August 1st, 2011

Modernization or bust

Institute of Contemporary DevelopmentIn an op-ed published in Vedomosti, Yevgeny Gontmakher and Igor Yurgens of the Institute of Contemporary Development (a centrist, pro-business think tank of which President Medvedev is the chairman) write that Russia faces a crossroads with the 2012 presidential election. The nation can either choose to modernize, which may be risky, or it can opt for the status quo, which, they believe, means “stagnation, degeneration [and] inevitable national catastrophe.”

Recent efforts to modernize Russia, they write, have been met with resistance:

We see attempts to move the situation from degeneration to progress in the struggle with corruption, in improving the entrepreneurial climate, the formation of an effective foreign policy. But there continues to be no decisive breakthrough [as] even the most elementary actions by Dmitry Medvedev along the path of modernization are […] directly sabotaged.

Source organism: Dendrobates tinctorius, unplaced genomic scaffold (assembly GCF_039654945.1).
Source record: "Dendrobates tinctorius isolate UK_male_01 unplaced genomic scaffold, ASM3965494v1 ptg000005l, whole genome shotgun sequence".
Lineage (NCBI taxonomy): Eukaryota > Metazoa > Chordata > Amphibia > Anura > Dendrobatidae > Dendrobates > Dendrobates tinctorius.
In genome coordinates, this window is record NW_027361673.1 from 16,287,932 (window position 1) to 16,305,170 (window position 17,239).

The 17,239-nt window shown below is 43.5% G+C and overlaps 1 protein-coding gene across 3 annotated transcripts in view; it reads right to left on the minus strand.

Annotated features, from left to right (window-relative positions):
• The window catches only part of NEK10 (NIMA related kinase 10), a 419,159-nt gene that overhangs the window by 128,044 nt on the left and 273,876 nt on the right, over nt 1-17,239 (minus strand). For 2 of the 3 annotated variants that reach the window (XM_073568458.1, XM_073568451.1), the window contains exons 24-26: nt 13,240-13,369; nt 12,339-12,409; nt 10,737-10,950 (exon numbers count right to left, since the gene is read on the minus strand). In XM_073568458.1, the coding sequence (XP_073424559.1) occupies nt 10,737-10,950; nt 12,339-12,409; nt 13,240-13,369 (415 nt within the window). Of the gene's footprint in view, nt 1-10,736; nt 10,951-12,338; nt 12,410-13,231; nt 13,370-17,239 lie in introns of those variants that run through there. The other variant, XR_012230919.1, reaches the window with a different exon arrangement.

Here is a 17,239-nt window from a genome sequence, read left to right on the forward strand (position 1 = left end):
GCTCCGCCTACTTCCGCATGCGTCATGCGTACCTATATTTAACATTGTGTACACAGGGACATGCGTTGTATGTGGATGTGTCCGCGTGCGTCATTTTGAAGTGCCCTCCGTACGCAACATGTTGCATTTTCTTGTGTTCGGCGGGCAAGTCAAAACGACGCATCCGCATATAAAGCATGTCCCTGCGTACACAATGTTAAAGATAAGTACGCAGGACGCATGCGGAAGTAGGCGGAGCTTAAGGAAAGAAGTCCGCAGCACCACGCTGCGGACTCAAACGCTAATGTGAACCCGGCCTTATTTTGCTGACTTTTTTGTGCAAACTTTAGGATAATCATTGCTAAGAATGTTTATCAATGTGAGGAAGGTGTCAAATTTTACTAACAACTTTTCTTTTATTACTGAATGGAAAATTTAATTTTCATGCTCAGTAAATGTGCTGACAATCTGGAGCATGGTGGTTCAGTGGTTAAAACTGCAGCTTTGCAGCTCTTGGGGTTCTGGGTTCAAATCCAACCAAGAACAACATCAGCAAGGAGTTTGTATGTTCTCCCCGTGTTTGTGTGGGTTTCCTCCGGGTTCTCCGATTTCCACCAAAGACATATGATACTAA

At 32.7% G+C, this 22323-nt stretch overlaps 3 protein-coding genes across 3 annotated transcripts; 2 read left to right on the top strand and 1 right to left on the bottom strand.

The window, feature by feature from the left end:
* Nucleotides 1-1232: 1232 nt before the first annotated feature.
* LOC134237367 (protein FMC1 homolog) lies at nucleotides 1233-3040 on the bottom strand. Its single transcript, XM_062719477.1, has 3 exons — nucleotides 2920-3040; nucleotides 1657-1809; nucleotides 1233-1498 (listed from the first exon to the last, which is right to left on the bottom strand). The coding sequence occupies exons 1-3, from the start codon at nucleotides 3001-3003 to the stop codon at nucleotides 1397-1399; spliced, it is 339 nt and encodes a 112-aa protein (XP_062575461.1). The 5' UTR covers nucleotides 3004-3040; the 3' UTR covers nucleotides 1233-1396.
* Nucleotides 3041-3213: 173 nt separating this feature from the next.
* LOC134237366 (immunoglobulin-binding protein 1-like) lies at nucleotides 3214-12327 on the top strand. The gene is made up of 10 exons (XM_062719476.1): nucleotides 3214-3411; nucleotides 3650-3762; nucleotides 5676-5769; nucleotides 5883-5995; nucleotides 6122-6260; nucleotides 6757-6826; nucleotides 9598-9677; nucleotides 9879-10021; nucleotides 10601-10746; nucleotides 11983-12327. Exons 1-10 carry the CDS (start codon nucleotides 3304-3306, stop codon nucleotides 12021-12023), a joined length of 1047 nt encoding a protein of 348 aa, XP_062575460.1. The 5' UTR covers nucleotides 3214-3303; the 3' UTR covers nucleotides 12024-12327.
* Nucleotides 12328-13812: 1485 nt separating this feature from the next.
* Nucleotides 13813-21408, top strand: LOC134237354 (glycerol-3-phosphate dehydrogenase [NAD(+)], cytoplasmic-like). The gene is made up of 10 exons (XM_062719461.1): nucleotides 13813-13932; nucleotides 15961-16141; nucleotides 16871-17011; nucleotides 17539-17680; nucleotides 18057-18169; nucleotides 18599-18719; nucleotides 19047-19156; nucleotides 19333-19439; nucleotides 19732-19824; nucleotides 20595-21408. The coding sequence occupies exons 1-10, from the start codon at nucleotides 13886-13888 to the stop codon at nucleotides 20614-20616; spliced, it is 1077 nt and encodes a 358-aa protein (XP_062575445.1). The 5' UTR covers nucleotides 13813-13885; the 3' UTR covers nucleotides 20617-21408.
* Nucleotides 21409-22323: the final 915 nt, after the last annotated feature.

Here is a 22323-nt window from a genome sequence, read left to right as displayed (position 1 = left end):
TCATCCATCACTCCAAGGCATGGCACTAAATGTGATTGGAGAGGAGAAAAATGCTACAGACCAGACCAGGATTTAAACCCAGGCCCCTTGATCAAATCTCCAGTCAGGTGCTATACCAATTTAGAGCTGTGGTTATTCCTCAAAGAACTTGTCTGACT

Gontmakher and Yurgens suggest that top business leaders, who, save Mikhail Prokhorov, have largely remained silent on political issues of late, should take the role of forming a “civic coalition for modernization” to ensure that Medvedev’s nascent modernization program does not regress or die out. This movement would give cover to small- and medium-sized business owners concerned that their political activism would cost them their shirts.

The idea that influential businessmen could sway the 2012 Russian presidential election is a controversial one, as previous attempts by business leaders trying to influence politics has not gone well in the past. And Prokhorov’s recent foray into party politics has had mixed reactions and few tangible results.

But Gontmakher and Yurgens may have a point – that this “civic coalition” may be the best chance Russia has to modernize in earnest – or else risk economic and political collapse.

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